409 F2d 1361 United States v. Edge

409 F.2d 1361

UNITED STATES of America, Plaintiff-Appellee,
v.
Frederick Clarence EDGE, Defendant-Appellant.

No. 565, Docket 33009.

United States Court of Appeals Second Circuit.

Argued May 12, 1969.
Decided May 15, 1969.

Vincent T. McCarthy, U.S. Atty., and Stuart B. Stillman, Asst. U.S. Atty., Eastern District of New York, for plaintiff-appellee.

Benjamin Sneed, New York City, for defendant-appellant.

Before WATERMAN, SMITH and KAUFMAN, Circuit Judges.

PER CURIAM:

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1

Frederick Clarence Edge, convicted on trial to the jury in the United States District Court for the Eastern District of New York, Jacob Mishler, Judge, on charges of possession and passing of counterfeits, in violation of 18 U.S.C. 472, appeals. We find no error and affirm the conviction.

2

Edge raises questions of evidence of knowledge, intent to defraud and flight which on the facts here appear insubstantial. The one point of some concern is a claim that confessions in violation of the Miranda rule1 were admitted against Edge. He was arrested by local police, and questioned even after he had asked for a lawyer. His statements at that time were properly excluded from evidence at the trial. When a federal agent arrived at the local precinct on the evening of the arrest, however, a full explanation of his rights was given Edge, including a statement of his right to counsel and advice that counsel would be provided at government expense if he desired and could not afford counsel. Edge was removed from the precinct to the federal House of Detention, and this advice was repeated the next morning prior to his further interrogation at Secret Service Headquarters, where Edge freely made and signed the statement which was allowed in evidence. The federal agents were not informed of the prior request to see an attorney. Prior to the statement in issue there had been removal from local police custody, full warning and opportunity twice repeated to obtain counsel and understanding thereof, and a free decision to confess. Under these circumstances we cannot not say that the standards of Miranda have not been met. The judgment is affirmed.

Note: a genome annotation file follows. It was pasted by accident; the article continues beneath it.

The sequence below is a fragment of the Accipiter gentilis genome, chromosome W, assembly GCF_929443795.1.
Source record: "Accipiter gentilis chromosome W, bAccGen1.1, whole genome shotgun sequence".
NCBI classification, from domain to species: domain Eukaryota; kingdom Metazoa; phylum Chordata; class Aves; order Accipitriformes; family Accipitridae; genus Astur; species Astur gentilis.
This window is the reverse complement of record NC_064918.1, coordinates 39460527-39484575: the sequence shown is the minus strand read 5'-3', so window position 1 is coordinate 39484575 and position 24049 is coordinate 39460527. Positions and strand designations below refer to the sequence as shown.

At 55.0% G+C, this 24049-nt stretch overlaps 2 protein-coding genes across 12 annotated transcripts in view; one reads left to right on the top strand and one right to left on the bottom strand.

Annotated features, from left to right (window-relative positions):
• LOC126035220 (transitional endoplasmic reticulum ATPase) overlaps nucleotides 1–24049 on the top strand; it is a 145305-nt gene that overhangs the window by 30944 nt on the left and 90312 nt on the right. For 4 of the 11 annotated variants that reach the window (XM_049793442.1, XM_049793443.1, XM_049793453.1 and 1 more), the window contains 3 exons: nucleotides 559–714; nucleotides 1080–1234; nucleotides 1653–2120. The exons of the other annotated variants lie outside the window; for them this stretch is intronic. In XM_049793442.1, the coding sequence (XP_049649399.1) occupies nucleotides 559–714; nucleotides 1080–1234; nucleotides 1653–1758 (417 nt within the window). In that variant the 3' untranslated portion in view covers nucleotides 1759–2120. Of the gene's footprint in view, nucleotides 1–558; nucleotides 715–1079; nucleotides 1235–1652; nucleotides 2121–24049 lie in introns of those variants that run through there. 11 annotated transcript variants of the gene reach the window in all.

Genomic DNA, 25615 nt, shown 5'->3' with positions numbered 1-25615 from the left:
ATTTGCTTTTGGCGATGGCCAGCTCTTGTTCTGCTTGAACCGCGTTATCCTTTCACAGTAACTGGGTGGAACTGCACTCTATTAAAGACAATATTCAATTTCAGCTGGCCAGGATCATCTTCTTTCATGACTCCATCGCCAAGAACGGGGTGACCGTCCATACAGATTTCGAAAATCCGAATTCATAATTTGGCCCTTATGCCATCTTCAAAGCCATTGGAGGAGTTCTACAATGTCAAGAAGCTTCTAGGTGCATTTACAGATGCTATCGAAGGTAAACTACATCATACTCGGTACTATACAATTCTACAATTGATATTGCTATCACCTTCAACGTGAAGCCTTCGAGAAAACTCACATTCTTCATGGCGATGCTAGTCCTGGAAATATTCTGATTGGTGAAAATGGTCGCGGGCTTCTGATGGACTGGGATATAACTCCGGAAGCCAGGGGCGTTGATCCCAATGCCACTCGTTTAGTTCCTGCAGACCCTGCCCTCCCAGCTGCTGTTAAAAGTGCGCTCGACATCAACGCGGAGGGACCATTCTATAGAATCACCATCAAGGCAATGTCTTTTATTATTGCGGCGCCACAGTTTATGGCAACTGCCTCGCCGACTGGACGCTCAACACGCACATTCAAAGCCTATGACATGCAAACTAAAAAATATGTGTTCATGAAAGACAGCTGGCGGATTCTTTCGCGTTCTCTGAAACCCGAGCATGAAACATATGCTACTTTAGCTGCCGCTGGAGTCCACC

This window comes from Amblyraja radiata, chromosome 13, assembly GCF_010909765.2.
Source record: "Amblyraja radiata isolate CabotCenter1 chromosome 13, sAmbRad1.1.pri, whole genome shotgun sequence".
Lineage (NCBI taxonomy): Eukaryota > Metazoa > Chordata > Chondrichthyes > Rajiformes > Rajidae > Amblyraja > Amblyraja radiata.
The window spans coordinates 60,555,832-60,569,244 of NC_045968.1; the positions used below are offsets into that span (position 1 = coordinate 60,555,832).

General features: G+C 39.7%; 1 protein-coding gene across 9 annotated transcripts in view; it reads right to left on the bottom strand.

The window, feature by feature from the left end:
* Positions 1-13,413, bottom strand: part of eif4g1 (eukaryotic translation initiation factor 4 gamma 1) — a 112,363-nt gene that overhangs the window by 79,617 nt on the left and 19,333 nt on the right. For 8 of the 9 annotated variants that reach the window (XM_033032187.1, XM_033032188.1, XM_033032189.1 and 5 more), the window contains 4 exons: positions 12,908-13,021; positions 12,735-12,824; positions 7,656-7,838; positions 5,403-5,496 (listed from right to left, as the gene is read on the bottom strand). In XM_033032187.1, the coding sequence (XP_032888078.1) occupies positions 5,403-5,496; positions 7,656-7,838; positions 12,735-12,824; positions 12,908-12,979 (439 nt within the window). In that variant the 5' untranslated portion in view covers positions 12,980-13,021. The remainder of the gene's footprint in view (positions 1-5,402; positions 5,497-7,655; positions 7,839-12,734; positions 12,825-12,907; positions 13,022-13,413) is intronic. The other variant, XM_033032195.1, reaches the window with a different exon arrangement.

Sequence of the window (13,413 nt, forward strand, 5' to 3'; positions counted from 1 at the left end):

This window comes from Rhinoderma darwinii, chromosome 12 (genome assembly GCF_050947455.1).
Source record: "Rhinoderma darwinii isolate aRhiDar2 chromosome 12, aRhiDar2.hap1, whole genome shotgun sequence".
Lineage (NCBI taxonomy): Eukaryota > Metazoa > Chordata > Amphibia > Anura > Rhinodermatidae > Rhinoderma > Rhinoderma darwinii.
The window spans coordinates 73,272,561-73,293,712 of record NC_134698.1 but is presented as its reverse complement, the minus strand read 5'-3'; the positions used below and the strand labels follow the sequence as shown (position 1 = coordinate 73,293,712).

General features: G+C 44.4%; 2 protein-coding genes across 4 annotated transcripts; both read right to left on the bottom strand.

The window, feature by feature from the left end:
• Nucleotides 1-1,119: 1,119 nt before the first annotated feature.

1

Miranda v. State of Arizona, 384 U.S. 436, 86 S.Ct. 1602, 16 L.Ed.2d 694 (1966)